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The global pandemic has rapidly broken down boundaries and structures—from personal to social to institutional. Long-standing practices and norms have changed radically to respond to the current crisis, while some institutional and political dynamics contrary to human rights and democracy have become further entrenched. New pressures on human rights are also heightened by the pandemic, including rights to privacy, access to health, and digital capitalism. This crisis has shown that for human rights, the perils and potentials have increased hand in hand.

The stark upending by the pandemic provides proof-of-concept for the disintegration of silos and the erosion of exclusionary categories that can be harmful to realizing shared goals. To understand and address complex problems, academics trespass across disciplinary borders; researchers prioritize the co-production of knowledge through horizontal relations with subjects; advocates shape intellectual debates through collaborative engagement; and organizers increasingly harness movements of solidarity across identity groups.

The breaking down of artificial boundaries reveals the structures still intact, and the pandemic only heightens the urgency for structural change. While collaboration and mobilization have launched unparalleled social movements for justice, long-standing inequalities have been exacerbated, leading to further injury and marginalization. These forces have brought us to an historic moment in which we must question and reimagine different systems, institutions, practices, and norms and ask, “What is human rights advocacy in the wake of the pandemic?” How we grapple with this as a human rights community can contribute to collective efforts toward justice over corruption, solidarity over selfishness, and human dignity over oppression.

In this spirit, the Human Rights Center at the University of Dayton will convene the 2021 Social Practice of Human Rights (SPHR) Conference to address the challenges and opportunities the pandemic has created for human rights advocacy. We will consider whether current human rights methods, strategies, and approaches are comprehensive, deep, and bold enough to meet this moment and what is needed to leverage this moment for improved human rights outcomes. And we will grapple with how we, as a human rights community, can address the new perils and potentials of this time.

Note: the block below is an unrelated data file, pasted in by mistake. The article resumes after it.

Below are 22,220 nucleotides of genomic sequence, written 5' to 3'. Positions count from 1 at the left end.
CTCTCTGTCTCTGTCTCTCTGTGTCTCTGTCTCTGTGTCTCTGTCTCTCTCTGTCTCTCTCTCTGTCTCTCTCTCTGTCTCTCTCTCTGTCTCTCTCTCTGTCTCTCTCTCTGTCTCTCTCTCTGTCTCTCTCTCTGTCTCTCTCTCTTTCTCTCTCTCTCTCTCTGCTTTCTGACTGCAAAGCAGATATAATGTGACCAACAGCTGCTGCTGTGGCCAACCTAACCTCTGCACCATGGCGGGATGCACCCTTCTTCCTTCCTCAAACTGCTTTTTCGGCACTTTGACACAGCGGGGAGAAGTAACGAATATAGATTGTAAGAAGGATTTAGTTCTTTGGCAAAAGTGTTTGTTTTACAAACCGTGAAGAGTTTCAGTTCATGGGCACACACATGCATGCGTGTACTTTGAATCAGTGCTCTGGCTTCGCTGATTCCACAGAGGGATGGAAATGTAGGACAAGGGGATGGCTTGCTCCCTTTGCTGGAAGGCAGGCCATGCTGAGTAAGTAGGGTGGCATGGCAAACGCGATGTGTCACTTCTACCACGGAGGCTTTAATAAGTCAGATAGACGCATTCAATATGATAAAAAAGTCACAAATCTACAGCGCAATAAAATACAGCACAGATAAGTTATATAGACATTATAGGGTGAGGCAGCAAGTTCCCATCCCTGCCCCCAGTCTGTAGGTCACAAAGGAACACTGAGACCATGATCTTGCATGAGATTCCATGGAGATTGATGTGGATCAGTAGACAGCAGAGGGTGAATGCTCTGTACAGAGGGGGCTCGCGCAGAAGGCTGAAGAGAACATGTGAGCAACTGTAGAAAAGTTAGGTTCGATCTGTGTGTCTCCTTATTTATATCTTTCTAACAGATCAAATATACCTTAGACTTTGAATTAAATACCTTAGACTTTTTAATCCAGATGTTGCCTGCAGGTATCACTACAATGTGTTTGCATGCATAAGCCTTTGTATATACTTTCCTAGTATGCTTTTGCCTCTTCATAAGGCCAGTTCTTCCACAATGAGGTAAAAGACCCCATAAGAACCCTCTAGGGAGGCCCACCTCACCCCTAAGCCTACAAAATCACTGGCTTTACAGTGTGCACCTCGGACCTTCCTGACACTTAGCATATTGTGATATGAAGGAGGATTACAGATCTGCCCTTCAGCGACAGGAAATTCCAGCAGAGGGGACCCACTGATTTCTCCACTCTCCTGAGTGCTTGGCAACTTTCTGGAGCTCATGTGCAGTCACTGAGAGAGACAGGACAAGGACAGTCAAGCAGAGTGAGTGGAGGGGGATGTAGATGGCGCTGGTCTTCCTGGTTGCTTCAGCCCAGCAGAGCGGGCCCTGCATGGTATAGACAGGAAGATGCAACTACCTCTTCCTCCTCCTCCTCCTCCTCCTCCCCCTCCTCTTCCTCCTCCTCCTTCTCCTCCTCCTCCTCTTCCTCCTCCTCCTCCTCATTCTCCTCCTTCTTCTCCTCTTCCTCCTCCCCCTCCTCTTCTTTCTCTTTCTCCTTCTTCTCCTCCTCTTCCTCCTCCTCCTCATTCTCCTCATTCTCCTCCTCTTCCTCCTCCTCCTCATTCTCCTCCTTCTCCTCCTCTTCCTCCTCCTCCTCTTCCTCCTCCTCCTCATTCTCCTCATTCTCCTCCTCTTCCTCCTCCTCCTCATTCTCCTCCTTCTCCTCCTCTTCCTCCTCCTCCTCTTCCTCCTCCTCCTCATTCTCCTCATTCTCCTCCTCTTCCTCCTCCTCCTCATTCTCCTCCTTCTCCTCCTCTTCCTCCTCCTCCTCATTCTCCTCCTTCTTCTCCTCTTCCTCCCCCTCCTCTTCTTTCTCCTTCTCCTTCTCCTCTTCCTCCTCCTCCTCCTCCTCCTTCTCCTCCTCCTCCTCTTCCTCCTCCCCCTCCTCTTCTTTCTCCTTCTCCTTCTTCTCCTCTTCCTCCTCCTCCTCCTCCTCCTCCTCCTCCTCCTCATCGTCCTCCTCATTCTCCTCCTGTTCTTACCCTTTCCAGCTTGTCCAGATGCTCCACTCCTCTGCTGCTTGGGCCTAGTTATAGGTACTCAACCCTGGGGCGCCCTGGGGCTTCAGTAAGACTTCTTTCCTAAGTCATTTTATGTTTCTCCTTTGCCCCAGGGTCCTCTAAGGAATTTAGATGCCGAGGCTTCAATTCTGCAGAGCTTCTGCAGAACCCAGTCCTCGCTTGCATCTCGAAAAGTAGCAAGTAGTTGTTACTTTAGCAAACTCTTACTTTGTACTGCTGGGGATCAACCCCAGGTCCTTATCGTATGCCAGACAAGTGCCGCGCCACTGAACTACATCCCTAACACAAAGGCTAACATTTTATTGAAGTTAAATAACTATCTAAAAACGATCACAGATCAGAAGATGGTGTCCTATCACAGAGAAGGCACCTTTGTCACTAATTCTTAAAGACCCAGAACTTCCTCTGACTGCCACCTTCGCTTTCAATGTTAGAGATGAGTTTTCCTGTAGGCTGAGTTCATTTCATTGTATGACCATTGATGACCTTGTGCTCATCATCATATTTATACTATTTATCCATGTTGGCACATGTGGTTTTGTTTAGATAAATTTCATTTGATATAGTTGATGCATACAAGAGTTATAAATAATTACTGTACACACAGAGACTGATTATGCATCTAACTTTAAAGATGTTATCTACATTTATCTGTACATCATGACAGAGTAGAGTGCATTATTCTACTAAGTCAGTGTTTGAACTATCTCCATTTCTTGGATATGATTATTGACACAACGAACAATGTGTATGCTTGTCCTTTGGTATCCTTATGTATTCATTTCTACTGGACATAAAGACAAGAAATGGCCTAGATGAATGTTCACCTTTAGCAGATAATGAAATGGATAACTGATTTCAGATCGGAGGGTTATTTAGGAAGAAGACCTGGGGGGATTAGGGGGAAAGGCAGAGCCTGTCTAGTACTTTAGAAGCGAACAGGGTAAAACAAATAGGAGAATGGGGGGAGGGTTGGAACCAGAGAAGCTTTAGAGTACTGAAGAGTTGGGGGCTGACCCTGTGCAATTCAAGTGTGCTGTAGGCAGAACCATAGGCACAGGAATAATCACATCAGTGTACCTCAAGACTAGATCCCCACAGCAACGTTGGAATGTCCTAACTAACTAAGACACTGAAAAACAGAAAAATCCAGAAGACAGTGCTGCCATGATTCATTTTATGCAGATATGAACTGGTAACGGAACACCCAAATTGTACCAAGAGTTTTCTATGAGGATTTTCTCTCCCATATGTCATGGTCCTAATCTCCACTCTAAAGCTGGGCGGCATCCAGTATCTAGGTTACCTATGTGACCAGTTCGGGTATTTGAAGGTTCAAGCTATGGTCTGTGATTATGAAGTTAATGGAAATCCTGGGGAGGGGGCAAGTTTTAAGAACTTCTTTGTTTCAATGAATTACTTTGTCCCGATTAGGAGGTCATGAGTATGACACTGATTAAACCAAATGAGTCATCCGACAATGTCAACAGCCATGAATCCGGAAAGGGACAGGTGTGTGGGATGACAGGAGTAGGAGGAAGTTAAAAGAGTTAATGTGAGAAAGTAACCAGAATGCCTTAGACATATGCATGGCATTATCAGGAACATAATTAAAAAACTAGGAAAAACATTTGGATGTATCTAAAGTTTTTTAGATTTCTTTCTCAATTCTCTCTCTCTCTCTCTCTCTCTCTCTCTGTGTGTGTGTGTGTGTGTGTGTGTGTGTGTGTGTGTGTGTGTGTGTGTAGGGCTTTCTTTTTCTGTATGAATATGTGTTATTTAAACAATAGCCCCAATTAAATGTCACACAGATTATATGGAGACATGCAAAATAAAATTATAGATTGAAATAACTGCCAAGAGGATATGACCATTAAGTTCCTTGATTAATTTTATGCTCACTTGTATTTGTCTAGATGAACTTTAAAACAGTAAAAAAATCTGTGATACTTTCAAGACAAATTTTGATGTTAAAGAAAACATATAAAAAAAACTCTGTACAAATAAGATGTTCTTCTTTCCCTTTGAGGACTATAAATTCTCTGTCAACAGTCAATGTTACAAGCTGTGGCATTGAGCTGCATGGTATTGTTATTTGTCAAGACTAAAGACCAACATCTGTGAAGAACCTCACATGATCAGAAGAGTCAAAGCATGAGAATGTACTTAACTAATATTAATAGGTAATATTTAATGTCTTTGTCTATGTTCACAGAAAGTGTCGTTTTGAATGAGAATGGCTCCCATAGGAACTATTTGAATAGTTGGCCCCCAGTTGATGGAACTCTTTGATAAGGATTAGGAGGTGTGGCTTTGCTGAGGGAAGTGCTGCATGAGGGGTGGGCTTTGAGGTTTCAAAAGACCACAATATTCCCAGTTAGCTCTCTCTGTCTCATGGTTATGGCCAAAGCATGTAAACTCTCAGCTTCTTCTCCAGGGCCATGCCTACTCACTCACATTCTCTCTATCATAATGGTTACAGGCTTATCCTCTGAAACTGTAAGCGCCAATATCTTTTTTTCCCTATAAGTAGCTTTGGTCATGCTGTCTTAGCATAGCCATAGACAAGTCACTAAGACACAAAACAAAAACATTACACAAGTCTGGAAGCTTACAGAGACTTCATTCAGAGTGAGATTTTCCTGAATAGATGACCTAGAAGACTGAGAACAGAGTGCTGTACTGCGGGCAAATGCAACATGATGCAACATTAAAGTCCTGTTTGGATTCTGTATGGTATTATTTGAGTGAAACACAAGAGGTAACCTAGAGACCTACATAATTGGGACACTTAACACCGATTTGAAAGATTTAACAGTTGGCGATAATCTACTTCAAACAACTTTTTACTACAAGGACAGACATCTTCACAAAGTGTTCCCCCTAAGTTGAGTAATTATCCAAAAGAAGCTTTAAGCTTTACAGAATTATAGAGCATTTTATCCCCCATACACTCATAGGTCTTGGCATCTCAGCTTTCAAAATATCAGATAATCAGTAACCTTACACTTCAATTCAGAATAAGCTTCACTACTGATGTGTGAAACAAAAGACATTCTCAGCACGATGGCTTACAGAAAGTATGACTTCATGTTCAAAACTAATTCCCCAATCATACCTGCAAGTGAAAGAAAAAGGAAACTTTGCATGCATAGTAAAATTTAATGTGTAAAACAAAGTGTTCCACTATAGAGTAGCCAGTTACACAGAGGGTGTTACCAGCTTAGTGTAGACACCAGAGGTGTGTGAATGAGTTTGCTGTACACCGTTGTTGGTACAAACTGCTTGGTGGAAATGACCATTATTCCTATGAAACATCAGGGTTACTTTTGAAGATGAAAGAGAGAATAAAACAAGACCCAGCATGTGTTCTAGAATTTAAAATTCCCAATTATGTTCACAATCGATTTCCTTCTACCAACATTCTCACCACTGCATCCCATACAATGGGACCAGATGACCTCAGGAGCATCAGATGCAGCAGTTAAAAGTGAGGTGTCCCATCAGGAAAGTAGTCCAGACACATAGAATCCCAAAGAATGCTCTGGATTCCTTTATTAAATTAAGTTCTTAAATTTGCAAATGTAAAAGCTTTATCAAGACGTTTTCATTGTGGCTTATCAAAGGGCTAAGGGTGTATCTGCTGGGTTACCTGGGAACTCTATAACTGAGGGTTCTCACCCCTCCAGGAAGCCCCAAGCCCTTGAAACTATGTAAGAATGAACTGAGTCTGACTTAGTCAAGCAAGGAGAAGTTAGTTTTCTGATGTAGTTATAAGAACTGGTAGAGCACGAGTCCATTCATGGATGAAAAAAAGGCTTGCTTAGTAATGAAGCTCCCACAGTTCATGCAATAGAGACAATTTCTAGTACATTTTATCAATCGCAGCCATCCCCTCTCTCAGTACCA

Submissions are welcome on topics that address this theme, including:

  • New or refined tools, methods, and strategies for advocacy emerging during the pandemic, including in transnational advocacy and international institutions
  • Confronting historical legacies of abuse in moments of flux and transition, including reshaping public spaces (eg. memorials, schools) to advance justice
  • New forms of public-private partnerships in human rights and corporate-sector advocacy, including by labor and employee movements
  • The emergence of intersectional advocacy groups, movements, and networks building relationships across borders and connecting issue areas that leverage this particular political moment

Submissions are due by June 1, 2021, at


Human Rights Law | International Humanitarian Law | Military, War, and Peace | Other International and Area Studies | Other Political Science | Peace and Conflict Studies | Social Policy | Social Welfare


For more information about the conference, see